Conflating natural variability with short-term noise is a mistake, as is assuming natural variability is short term. It is not clear that CMIP6 model uncertainty is properly understood. Further, using unvalidated models to “measure” natural variability, even when an attempt is made to separate out model uncertainty, assumes that the models are capturing natural variability, which is unlikely. Long-term variability in both the Sun and the oceans is explicitly ignored by the models.
The CMIP models have a tough time simulating the AMO and PDO. They produce features that approximate these natural oscillations in time and magnitude, but they are out of phase with observed temperature records and each other. A careful look at the projected portions of Figures 1 (post 2014) and 2 (post 2005) will confirm this timing problem. Thus, when the model output is averaged into a multi-model mean, natural ocean oscillations are probably “averaged” out.
Figure 2. A comparison of the AR5 CMIP5 models (in various colors) and the CMIP5 model ensemble (in red) with weather balloon data in green. The data is from the tropical middle troposphere. Ross McKitrick and John Christy compare the models to the observations statistically, and find the difference is statistically significant. The data is from their 2018 paper (McKitrick & Christy, 2018), the plot is from John Christy.
The model results shown in Figures 1 and 2 resemble a plate of spaghetti. Natural climate variability is cyclical, so this odd practice of averaging multiple models erroneously makes it appear nature plays a small role in climate. Once you average out nature, you manufacture a large climate sensitivity to CO2 or any other factor you wish, and erroneously assign nearly all observed warming to human activities.
The IPCC included many models in their AR5 ensemble that they admit are inferior. Some of the models failed a residual test, indicating a poor fit with observations. The inclusion of models with a poor fit to observations corrupts the ensemble mean. In fact, as admitted by Gavin Schmidt in his blog post, two of the models in CMIP5 models were the same model with different names, which inadvertently doubled the weight of that model, violating “model democracy.” He also admits that just because different models agree on a result, the result is not necessarily more “robust.” I think we can all agree he got that right.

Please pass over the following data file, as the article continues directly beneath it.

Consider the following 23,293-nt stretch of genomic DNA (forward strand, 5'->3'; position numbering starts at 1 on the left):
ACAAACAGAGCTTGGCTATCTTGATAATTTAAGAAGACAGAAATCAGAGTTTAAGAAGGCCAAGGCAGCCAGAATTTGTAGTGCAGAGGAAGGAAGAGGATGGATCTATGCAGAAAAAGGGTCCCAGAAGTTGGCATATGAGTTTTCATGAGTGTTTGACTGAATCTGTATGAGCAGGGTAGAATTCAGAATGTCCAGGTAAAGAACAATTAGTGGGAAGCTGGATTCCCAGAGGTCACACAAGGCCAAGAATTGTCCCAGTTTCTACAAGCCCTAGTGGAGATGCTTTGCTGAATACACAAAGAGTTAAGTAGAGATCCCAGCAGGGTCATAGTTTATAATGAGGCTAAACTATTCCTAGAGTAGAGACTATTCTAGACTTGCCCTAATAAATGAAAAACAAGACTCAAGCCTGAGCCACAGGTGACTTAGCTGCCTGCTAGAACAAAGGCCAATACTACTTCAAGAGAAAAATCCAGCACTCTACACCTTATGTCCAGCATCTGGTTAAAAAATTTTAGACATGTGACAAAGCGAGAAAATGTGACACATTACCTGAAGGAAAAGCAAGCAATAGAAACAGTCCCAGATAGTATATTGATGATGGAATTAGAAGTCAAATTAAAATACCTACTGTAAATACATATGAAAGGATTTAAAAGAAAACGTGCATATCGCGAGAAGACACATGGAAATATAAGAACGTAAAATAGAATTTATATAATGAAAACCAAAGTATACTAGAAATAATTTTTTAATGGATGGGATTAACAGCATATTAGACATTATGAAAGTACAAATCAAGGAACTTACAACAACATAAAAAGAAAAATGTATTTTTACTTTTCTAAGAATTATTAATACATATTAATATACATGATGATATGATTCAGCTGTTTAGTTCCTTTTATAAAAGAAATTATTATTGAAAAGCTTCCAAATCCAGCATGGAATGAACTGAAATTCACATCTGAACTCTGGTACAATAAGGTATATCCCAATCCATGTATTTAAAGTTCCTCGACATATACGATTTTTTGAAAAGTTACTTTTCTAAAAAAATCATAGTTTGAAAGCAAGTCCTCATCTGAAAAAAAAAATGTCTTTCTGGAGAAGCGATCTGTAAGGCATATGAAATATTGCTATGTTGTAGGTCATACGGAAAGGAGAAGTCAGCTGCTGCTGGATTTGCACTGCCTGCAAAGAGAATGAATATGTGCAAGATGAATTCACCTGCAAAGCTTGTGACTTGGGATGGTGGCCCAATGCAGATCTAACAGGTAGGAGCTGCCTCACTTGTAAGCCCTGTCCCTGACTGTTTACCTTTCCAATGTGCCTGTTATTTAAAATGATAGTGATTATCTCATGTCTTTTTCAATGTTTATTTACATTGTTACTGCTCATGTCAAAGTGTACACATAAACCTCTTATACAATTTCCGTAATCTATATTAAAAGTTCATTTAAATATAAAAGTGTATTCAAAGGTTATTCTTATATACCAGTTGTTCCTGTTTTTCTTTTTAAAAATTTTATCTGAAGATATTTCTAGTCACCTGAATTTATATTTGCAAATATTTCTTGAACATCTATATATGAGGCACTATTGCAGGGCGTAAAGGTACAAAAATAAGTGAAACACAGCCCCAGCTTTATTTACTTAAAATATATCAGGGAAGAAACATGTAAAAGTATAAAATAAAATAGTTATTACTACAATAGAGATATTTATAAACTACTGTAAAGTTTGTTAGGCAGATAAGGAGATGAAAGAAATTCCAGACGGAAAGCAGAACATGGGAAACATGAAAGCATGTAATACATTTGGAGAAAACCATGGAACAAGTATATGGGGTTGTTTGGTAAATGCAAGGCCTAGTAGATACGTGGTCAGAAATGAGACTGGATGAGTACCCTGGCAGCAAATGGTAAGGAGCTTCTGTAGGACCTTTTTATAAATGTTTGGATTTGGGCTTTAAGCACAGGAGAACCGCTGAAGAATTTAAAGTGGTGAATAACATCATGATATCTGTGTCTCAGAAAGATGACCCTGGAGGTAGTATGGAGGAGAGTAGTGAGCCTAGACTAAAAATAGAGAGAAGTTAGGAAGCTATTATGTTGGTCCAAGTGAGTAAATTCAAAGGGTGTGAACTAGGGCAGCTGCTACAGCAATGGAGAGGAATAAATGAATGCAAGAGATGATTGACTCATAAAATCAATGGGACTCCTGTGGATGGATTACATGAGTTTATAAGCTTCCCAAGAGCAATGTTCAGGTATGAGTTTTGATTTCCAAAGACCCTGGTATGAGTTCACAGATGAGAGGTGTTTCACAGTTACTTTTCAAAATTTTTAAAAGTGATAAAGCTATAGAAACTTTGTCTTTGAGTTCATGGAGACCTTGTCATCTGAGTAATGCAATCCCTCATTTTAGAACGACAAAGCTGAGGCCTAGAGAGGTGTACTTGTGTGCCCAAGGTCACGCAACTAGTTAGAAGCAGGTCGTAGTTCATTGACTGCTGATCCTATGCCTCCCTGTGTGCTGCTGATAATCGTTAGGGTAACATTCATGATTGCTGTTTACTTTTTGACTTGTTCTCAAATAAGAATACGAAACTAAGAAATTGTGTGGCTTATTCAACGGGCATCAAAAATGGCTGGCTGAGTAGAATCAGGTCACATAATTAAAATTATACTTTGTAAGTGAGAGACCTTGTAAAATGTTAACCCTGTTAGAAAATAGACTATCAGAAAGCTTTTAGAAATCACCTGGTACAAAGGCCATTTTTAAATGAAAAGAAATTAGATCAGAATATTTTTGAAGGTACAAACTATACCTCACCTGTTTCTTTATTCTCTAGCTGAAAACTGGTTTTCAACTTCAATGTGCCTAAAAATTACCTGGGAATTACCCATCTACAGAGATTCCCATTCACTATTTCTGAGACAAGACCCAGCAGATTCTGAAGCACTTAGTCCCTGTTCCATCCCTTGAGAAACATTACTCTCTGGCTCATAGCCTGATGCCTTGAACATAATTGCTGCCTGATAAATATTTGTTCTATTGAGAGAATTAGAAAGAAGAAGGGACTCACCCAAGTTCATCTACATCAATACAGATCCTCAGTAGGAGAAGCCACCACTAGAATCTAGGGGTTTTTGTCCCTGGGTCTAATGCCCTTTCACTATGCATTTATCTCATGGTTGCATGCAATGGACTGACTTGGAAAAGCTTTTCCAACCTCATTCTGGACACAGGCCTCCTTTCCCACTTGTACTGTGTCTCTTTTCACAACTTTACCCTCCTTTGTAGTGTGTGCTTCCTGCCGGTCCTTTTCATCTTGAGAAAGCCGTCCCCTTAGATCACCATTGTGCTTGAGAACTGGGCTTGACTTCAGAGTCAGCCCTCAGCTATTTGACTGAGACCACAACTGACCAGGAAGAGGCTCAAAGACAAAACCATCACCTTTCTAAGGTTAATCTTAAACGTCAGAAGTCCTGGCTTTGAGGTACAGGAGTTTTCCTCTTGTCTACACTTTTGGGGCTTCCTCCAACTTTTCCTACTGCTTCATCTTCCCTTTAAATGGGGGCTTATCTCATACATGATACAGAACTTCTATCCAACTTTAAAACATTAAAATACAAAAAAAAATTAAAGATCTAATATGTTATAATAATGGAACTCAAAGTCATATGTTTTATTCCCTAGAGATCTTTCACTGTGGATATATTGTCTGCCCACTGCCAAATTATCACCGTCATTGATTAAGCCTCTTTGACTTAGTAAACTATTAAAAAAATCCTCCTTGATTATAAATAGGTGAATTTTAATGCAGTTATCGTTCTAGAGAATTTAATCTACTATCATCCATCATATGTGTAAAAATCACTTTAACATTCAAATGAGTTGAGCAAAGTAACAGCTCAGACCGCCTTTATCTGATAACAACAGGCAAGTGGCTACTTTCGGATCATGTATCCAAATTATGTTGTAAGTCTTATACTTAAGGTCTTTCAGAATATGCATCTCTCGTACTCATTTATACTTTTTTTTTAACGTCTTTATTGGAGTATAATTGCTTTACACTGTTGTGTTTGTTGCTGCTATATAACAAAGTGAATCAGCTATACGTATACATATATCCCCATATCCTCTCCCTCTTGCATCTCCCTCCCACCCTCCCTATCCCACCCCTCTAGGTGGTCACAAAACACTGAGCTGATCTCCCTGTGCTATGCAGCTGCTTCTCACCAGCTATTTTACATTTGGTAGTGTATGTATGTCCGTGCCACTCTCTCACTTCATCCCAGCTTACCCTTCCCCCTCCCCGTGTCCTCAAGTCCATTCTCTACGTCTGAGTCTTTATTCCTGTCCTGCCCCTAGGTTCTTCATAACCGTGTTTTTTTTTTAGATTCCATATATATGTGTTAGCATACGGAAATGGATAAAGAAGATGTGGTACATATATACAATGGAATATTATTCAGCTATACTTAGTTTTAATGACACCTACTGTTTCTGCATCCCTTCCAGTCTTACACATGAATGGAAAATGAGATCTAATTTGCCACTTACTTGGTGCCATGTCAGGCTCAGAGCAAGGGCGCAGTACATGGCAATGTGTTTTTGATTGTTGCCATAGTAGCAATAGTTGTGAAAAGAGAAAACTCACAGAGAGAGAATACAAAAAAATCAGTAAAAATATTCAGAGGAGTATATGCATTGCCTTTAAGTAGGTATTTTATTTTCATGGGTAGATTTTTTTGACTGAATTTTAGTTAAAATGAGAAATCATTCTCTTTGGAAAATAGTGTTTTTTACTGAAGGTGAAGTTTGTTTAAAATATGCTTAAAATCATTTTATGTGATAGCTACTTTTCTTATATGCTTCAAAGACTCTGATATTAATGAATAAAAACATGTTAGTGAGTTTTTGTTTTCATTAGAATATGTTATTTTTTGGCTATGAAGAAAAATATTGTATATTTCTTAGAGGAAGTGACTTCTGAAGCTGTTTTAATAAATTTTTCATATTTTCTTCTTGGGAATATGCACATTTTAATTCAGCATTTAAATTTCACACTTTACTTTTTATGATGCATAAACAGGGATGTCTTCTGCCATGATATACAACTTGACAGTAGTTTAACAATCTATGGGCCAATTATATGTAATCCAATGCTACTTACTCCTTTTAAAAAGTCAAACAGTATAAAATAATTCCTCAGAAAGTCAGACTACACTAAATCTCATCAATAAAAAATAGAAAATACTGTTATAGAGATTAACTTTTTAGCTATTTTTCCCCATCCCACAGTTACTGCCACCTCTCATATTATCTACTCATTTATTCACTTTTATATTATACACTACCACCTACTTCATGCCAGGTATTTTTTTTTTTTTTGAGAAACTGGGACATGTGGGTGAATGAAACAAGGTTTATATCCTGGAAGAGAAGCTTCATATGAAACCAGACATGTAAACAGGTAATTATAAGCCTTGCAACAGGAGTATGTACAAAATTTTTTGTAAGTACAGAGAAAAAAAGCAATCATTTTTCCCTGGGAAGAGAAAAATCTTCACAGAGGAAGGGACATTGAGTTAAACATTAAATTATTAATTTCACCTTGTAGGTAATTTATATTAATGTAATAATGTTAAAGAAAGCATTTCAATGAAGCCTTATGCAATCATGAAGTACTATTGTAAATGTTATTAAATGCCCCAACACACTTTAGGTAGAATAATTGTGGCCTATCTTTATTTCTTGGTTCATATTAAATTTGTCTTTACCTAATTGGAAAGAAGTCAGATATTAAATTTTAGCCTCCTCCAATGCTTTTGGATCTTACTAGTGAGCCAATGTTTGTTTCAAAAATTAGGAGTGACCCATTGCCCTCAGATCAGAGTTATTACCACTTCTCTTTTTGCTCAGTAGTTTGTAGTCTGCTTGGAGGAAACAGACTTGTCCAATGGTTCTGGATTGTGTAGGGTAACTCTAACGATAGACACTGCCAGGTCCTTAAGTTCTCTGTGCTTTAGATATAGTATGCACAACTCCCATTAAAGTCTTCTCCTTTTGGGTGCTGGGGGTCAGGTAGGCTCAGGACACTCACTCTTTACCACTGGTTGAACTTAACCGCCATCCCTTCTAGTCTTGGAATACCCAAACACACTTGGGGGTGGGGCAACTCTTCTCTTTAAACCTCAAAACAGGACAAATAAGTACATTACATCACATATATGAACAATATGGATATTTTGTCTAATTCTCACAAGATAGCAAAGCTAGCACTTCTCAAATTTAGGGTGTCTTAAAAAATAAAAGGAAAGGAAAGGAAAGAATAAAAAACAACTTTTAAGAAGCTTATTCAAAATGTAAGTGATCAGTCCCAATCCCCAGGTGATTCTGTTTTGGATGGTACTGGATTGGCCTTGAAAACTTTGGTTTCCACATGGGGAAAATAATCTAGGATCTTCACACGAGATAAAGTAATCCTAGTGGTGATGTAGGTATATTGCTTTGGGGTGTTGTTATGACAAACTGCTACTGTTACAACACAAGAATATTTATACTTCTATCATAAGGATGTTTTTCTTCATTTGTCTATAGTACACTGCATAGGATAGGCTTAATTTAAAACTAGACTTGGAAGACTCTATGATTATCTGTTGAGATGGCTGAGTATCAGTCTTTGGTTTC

It seems that they are attempting to do “consensus science” and, for political reasons, are including results from as many models as possible. This is an admission they have no idea how climate works, if they did, they would only have one model. As Michael Crichton famously said:
“I regard consensus science as an extremely pernicious development that ought to be stopped cold in its tracks. Historically, the claim of consensus has been the first refuge of scoundrels; it is a way to avoid debate by claiming that the matter is already settled.”
Michael Crichton, January 17, 2003, at the California Institute of Technology
In Professor William Happer’s words:
“A single, incisive experiment is sufficient to falsify a theory, even if the theory accurately explains many other experiments. Climate models have been falsified because they have predicted much more warming than has been observed. … Other failures include the absence of the predicted hot spot in the upper troposphere of tropical latitudes.”
(Happer, 2021d, p. 6)
The “hot spot” that Happer refers to is the source of the temperatures plotted in Figures 1 and 2. McKitrick and Christy provide the details of the statistical climate model falsification Happer refers to in their 2018 paper. In summary, if the IPCC cannot choose one best model to use to forecast future climate, it is an admission that they do not know what drives climate. Averaging multiple inferior models does not allow them to estimate natural variability or the human influence on climate more accurately, it only produces a better-looking forecast. It is a “cosmetic” as we say in the computer modeling world. They will only be able to properly estimate natural variability with observations, at least in my opinion. They knew this in the IPCC first assessment report (FAR), but forgot it in later reports, in FAR they concluded:
“The size of this [global] warming is broadly consistent with predictions of climate models, but it is also of the same magnitude as natural climate variability. … The unequivocal detection of the enhanced greenhouse effect from observations is not likely for a decade or more.”
(IPCC, 1992, p. 6)
Most readers will remember that the famous “Pause” in warming started less than ten years later.
The bulk of this post is an excerpt from my latest book, The Great Climate Debate, Karoly v Happer.
The bibliography can be downloaded here.
- AR6, page 1-96 ↑
- Transient Climate Response ↑
- AR6 pages 1-96, 1-97, 4-22 to 4-23, and 4-4. ↑
- (Mitchell, Lo, Seviour, Haimberger, & Polvani, 2020) explain a methodology for separating natural variability from model differences. See also Box 4.1 in AR6, pages 4-21 to 4-24 for a complete discussion of the problem. ↑
- (AR6 4-19 to 4-24) ↑
- Atlantic Multi-decadal Oscillation ↑
- Pacific Decadal Oscillation ↑
- (Wyatt & Curry, 2014) ↑
- (Connolly et al., 2021) ↑
- (Wyatt & Curry, 2014), (Scafetta, 2021), and (Scafetta, 2013) ↑
- (IPCC, 2013, p. 882) ↑